Top Home Office Necessities: Work-At-Home Success Expert Tips
You’ve hammered out the details for your business. You have your first client(s) and are ready to start working hard! What’s missing? What can make your work easier? These experts chime in on what tools (and ideas) help them achieve their success!
Michael Bremmer from TelecomQuotes.com
1) Peace and quiet—It’s impossible to work with children screaming and dogs barking (unless you’re a Mommy blogger, which that’s probably great content to blog about).
2) Work ethic—Most people should be more productive working from home (in theory), but lack laser focus because they’re at home unsupervised.
3) Organizational skills—Ideally, you should have a dedicated space, with a door you can close. But, if your home office is also the kitchen table, you probably should buy a copy of Getting Things Done: The Art of Stress-Free Productivity by David Allen (actually, we all should have a copy of it regardless).
Pamela from Balanced Numbers Consulting Services LLC
1) An excellent task management system. I use Teamwork and this enables my clients to add tasks and view the progress on tasks they have assigned me.
2) Stay focused. This is uber important, especially with all the side attention grabbers like social media and email. Set aside specific hours to view email and stay connected on social media. (Set a timer if you need to so you don’t overstay your welcome!)
3) Being organized. If your work area (office, desk, work space) is not organized, you will not be able to stay on top of the tasks at hand. Everything has a place and it needs to be kept in that place. Become as paperless as possible and don’t invite clutter. Take 5 minutes at the end of each workday to organize your space so you walk into a clean, organized work area the next day.
Tammy Bjelland from Learning in Bloom
1) Have high-quality equipment that you can rely on. This might mean you have to invest in a new monitor or in a computer upgrade, but it’s worth it if you have tools that will work when you need them to work.
2) Use a time tracker like Harvest, or just a simple spreadsheet to keep track of the time that you spend on tasks. Use a timer set to 25 or 30-minute increments to help you accomplish tasks in manageable chunks. Your home can provide endless distractions, so put in the effort to devise strategies to stay on task.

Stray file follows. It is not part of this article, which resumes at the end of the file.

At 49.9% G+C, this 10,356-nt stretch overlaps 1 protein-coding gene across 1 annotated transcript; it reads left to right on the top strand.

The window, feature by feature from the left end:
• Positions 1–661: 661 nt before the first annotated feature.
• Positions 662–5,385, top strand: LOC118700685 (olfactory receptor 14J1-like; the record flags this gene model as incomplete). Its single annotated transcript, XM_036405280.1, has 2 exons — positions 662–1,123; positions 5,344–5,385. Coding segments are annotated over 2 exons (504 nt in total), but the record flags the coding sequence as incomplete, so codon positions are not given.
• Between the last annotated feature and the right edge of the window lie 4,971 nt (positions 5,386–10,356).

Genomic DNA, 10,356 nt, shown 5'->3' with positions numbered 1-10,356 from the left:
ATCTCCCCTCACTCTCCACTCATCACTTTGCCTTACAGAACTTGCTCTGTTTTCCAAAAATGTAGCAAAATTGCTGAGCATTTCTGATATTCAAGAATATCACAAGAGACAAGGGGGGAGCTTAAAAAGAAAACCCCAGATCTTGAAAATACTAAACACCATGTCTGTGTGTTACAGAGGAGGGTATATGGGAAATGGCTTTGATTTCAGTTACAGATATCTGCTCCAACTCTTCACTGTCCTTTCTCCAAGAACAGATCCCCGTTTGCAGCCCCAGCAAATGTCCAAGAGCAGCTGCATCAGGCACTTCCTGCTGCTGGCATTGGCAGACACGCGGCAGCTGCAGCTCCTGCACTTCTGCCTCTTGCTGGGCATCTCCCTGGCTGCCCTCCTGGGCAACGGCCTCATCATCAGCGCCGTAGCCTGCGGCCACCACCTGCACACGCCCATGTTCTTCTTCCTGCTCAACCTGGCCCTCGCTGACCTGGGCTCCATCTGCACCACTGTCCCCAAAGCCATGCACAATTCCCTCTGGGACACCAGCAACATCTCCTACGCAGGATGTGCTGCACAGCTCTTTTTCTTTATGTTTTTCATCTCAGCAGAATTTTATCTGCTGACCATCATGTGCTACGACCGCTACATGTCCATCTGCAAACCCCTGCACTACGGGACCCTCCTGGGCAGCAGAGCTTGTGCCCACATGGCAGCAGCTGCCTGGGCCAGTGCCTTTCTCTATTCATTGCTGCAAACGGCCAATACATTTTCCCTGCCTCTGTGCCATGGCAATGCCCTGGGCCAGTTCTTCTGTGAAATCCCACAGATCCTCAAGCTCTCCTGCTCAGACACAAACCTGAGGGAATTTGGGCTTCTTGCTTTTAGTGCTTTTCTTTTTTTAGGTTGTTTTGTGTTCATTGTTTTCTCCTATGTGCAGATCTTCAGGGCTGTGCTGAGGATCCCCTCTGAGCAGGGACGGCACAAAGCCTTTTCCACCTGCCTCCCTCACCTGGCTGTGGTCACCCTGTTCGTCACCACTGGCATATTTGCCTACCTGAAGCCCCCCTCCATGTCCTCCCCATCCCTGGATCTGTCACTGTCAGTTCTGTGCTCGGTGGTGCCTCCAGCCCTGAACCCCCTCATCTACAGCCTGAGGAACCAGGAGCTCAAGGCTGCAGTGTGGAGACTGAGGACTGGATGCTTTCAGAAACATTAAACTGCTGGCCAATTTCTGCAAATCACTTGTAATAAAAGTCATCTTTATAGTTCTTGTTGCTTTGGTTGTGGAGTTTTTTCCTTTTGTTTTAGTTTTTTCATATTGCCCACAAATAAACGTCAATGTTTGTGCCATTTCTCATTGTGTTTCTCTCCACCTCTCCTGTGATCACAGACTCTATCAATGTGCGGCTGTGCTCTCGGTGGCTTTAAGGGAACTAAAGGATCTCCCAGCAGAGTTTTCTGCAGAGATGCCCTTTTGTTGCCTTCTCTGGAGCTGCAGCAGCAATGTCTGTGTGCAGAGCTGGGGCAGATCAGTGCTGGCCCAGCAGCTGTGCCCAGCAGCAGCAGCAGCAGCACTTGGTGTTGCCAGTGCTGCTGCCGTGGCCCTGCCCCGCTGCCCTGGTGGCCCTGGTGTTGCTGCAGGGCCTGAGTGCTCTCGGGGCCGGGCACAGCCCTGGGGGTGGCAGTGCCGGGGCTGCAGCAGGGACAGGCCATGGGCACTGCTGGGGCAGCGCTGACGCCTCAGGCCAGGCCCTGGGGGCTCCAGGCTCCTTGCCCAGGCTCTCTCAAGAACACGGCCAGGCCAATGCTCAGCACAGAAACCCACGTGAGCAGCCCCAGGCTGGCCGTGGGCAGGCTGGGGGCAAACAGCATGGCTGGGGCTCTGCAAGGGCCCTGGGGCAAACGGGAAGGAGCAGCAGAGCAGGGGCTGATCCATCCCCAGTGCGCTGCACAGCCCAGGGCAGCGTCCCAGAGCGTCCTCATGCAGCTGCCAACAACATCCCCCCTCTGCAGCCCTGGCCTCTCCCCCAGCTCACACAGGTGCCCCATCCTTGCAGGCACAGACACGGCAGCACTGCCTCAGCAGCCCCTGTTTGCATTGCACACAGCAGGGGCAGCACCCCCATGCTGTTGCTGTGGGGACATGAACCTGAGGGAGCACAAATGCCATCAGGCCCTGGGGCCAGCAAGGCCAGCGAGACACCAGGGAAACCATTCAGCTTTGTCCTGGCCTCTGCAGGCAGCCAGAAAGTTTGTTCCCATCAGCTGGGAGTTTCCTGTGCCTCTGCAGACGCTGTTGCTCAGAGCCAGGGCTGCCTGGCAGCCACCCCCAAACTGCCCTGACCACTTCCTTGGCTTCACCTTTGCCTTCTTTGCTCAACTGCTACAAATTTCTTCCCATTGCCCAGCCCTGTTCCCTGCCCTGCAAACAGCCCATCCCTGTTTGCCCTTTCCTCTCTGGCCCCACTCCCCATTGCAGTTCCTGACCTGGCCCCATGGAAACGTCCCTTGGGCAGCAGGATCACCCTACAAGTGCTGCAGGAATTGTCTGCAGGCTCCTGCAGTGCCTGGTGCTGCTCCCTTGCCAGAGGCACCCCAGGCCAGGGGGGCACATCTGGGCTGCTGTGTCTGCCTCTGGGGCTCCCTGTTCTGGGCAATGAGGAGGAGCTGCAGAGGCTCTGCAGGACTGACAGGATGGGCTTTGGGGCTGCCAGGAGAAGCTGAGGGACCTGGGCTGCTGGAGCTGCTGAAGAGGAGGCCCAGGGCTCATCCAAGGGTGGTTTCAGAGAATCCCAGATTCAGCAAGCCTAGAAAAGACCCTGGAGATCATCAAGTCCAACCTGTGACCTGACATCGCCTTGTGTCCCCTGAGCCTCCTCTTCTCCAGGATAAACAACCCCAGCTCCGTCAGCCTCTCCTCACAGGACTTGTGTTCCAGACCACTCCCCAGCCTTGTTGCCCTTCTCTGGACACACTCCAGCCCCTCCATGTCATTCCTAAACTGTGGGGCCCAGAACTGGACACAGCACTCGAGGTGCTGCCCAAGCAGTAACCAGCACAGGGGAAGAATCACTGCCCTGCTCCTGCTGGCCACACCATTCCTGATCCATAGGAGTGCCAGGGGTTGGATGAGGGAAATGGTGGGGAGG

Carrie Madormo The Healthy Work at Home Mom
No matter how small, make sure you have a designated space for your home office and do NOT take your laptop outside your office. It is so hard to unwind when working from home, because your work is always right there. Keeping it in its designated space lets your brain relax a little after a long day.
1) Invest in an alternative desk.. Sitting all day wreaks havoc on our health, so look into a standing, treadmill or stationary bike desk. Too much of an investment right now? Just download one of the many apps that reminds you to stand up every hour.
2) Make your space beautiful. Your home office might be the room you spend the most time in, so make sure you don’t hate being there. Hang a few pictures, buy some fresh flowers and invest in beautiful office supplies.
Tips from Leslie:
You’ll notice some diversity in these responses related to the type of work each does, and yet, time management and organization is included in each. Without the regular time and visual cues from a job, it’s easy to disorganized and distracted. A schedule and routine helps with that. My top tools include:
Planner: I just switched from a mom planner to the Happy Planner. For me, organizing my day still needs to be on paper. But not all planners work for me. I liked the mom planner because instead of entering my children’s names in the rows for each week, I could put my projects. The Happy Planner gives me even more flexibility. Plus it’s fun.
Big desk: I’m an out-of-sight-out-of-mind person, so I need to keep everything where I can see it. That leads to a lot of mess on my desk including reference books I use regularly, bills, pens, phone, planner, etc.
Leslie Truex is an ideaphoric writer, speaker, entrepreneur, social worker and mom trying to do it all from the comfort of her home. Since 1998, she's been helping others create careers they love by providing work-at-home information and resources through Work-At-Home Success.
Note: Work-At-Home Success contains advertising as well as screened work-at-home jobs and resources. Some posts may contain affiliate links, which means I may receive compensation if you register or buy using the link. Occasionally, WAHS publishes "Supporting Contributor" posts or paid reviews for which compensation is paid. These posts are marked as such. All opinions are my own. Click here for full details and disclosures.